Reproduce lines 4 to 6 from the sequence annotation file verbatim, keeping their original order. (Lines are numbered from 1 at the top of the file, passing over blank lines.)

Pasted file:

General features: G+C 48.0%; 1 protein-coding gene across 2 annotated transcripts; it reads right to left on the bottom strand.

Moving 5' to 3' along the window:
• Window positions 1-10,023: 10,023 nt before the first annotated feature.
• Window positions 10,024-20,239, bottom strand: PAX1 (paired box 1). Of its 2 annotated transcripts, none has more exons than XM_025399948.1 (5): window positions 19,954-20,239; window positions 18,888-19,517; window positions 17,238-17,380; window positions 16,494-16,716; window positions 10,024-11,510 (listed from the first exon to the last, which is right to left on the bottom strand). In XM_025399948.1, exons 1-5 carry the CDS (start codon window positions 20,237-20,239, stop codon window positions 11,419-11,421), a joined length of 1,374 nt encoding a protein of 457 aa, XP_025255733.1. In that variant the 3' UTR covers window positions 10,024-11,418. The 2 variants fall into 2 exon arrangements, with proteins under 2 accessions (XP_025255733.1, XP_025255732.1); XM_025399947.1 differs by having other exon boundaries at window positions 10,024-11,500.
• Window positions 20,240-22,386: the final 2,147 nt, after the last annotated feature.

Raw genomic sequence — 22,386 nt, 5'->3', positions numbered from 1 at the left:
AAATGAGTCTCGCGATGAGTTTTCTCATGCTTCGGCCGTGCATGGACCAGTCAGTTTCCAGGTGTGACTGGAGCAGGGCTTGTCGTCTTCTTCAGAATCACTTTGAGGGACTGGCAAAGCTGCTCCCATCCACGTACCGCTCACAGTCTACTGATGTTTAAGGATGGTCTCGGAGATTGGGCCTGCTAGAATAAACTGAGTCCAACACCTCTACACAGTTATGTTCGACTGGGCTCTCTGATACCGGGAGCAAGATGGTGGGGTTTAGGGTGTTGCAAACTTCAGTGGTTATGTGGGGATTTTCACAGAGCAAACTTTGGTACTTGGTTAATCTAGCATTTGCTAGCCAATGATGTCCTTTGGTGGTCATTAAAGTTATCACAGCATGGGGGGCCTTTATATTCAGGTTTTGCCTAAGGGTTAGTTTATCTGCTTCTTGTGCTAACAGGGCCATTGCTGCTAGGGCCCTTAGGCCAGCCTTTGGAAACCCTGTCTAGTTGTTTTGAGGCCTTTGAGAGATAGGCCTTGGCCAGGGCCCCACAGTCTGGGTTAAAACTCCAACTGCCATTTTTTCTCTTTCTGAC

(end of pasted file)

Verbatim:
• Window positions 10,024-20,239, bottom strand: PAX1 (paired box 1). Of its 2 annotated transcripts, none has more exons than XM_025399948.1 (5): window positions 19,954-20,239; window positions 18,888-19,517; window positions 17,238-17,380; window positions 16,494-16,716; window positions 10,024-11,510 (listed from the first exon to the last, which is right to left on the bottom strand). In XM_025399948.1, exons 1-5 carry the CDS (start codon window positions 20,237-20,239, stop codon window positions 11,419-11,421), a joined length of 1,374 nt encoding a protein of 457 aa, XP_025255733.1. In that variant the 3' UTR covers window positions 10,024-11,418. The 2 variants fall into 2 exon arrangements, with proteins under 2 accessions (XP_025255733.1, XP_025255732.1); XM_025399947.1 differs by having other exon boundaries at window positions 10,024-11,500.
• Window positions 20,240-22,386: the final 2,147 nt, after the last annotated feature.

Raw genomic sequence — 22,386 nt, 5'->3', positions numbered from 1 at the left: